Fixed price energy

    Fixed price energy tariffs

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    Fixed price energy tariffs lock in the cost of your gas and electricity for an agreed period

    A fixed energy tariff simply means the cost of each unit of gas and electricity you use will stay the same for an agreed term. But this doesn’t mean the size of your bill is fixed – the more units of energy you use, the bigger your bill will be.

    With a fixed rate energy tariff, each unit will cost the same for the duration of the fix, regardless of what happens to prices elsewhere. In other words, you will pay the same amount for every unit of energy you use, even if your supplier increases prices.

    This might seem like a gamble, but you could save up to £253 per year if you were to switch from a Big 6 standard variable tariff to the cheapest fixed tariff.

    Switching to a fixed price energy tariff could save you up to £253 per year.

    The average Big 6 standard variable tariff is £1,131 and the cheapest fixed rate tariff is with Green Network Energy at £878 – the difference is £253. According to MoneySuperMarket data, correct as of March 2018.

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    What are the benefits of fixed price tariffs?

    With a fixed energy tariff you won’t get any nasty bill shocks, so it’s easy to budget for your energy costs. But the big attraction of a fixed energy tariff is that it buys you protection from any price hikes during the term of the contract.

    Another benefit to fixed rate tariffs is that they are often cheaper. Competition in the market has pushed down the price of fixed tariffs and they are now usually cheaper than standard deals.

    Ogfem says that around 57% of people use standard variable rates and end up overpaying roughly £300 per year on average. But it’s important to compare prices because tariffs vary and you could pay a premium if you want to fix for longer than a year.

    In the past few years, the number of new gas and electricity providers entering the market has increased. Smaller providers, such as Avro, Bristol Energy and Affect Energy, often offer some of the cheapest fixed rate tariffs on the market – giving ‘Big 6’ energy providers such as British Gas and nPower a run for their money.

    Are there any negatives to fixed price energy tariffs?

    There are some downsides to fixed rate tariffs. Most suppliers charge a fee if you want to switch to another deal before the fixed tariff expires. For example, you might have to pay up to £40 per fuel type if you sign up to a one-year fix but want to leave after six months.

    But don’t let an exit fee put you off switching because you could still save money overall by moving to a cheaper deal.

    Plus, suppliers are becoming more innovative with the way they approach exit fees. Newcomer to the energy market, Bulb, became the first energy supplier to refund customers any exit fees paid to their old supplier when switching to one of their tariffs.

    The other downside of a fixed energy tariff is that you do not benefit if your supplier cuts energy prices because your unit cost is frozen.


    76% of people who switch energy with MoneySuperMarket switch to a fixed energy tariff

    76% of customers who switch energy with MoneySuperMarket switch to a fixed energy tariff. According to MoneySuperMarket data, correct as of March 2018.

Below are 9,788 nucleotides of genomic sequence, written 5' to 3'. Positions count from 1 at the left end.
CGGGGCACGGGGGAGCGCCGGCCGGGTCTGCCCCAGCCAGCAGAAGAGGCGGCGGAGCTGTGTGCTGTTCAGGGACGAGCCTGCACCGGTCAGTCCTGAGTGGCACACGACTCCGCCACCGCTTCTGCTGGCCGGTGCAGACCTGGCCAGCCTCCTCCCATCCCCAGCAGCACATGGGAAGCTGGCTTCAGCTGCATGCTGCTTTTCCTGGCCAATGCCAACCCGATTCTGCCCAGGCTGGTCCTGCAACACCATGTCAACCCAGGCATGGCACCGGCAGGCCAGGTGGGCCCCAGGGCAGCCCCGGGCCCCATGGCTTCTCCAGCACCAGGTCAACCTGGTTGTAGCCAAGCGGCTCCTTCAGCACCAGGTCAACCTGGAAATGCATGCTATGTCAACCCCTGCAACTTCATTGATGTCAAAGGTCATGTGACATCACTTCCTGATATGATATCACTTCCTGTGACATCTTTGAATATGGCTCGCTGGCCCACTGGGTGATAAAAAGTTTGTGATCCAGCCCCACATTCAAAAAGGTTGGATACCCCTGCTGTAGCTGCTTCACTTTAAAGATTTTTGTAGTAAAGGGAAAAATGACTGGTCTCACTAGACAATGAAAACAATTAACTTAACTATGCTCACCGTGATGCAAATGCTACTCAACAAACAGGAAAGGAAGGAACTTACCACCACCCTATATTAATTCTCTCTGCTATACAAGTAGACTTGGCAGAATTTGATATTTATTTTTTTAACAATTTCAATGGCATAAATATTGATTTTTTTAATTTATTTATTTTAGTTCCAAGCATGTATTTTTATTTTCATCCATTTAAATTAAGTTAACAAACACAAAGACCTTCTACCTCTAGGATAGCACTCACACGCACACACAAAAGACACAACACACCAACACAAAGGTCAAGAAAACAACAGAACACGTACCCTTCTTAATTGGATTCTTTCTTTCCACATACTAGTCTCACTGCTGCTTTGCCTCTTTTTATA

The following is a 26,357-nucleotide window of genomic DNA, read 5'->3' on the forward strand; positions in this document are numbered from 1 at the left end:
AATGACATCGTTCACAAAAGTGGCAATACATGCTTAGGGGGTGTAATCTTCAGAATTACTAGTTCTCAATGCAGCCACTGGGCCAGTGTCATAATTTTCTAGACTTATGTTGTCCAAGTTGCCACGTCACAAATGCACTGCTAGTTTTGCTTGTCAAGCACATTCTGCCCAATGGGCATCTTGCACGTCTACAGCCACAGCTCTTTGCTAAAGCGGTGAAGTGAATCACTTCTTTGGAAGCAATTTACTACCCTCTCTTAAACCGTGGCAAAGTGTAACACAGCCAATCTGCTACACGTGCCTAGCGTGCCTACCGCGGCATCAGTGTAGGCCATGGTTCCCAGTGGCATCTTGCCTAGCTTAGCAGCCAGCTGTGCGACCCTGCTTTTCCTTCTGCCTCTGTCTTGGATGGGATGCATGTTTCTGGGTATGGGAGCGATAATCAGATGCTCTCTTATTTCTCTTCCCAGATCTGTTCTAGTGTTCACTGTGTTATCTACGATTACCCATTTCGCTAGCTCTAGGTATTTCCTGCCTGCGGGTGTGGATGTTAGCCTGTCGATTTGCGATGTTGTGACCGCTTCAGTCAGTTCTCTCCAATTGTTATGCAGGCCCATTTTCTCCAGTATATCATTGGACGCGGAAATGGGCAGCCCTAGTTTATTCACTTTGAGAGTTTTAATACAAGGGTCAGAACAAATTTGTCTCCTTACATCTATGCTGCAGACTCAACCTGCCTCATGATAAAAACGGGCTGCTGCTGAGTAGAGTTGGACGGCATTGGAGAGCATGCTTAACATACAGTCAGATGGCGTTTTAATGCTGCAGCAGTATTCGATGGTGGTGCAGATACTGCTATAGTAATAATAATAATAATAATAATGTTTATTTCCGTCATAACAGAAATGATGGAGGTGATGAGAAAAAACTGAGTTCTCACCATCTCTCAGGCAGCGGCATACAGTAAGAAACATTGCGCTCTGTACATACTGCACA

How can I find out when my fixed tariff ends?

    Suppliers must notify customers that a fixed deal is coming to an end between 42 and 49 days before the contract expires. They cannot charge an exit fee if you decide to switch during the notice period.

    Suppliers are also not allowed to automatically roll you over onto a new fixed contract if you decide not to switch. Instead, they will move you over to their standard tariff.

    Standard tariffs are often the most expensive on the market so make sure you make a note of when your fixed tariff comes to an end and switch to another provider to avoid an increase to your energy bills.

    What is the difference between a fixed price tariff and a capped energy tariff?

    It’s easy to confuse a fixed tariff with a capped energy deal – and both offer some sort of price protection.

    But the unit cost of energy on a capped tariff is not fixed. Instead, the supplier guarantees that the unit rate will not rise above a certain level for a set period. You could pay less than the cap for your energy, and you could also benefit from any price cuts.


    A fixed tariff costs an average of £999 for one year or £1,046 for two years.

    The average price of a typical bill for one and two-year fixed tariffs. According to MoneySuperMarket data, price correct on March 7, 2018.

    How to switch to a fixed price deal

    The first step in switching is to compare energy tariffs and find the option that suits your usage needs best. You’ll be asked to enter details from your last energy bill, so the tool can estimate how much money you could save – but if you don’t know this, it’s possible to estimate your usage.

    When comparing results, you’ll be able to choose whether you’d like to review different tariffs with your current supplier, switch to a big name provider to choose from the full range of energy deals. When you filter results, you can choose to compare dual fuel, just gas, or just electricity.

    Once you’ve found the dual fuel tariff you’d like to switch to, you can complete this process online. Your new energy provider will contact your old one, you’ll be asked to submit meter readings and then the switch will take place within 21 days. There’ll be no disruption to your energy supply.

    Find out more about switching energy suppliers.


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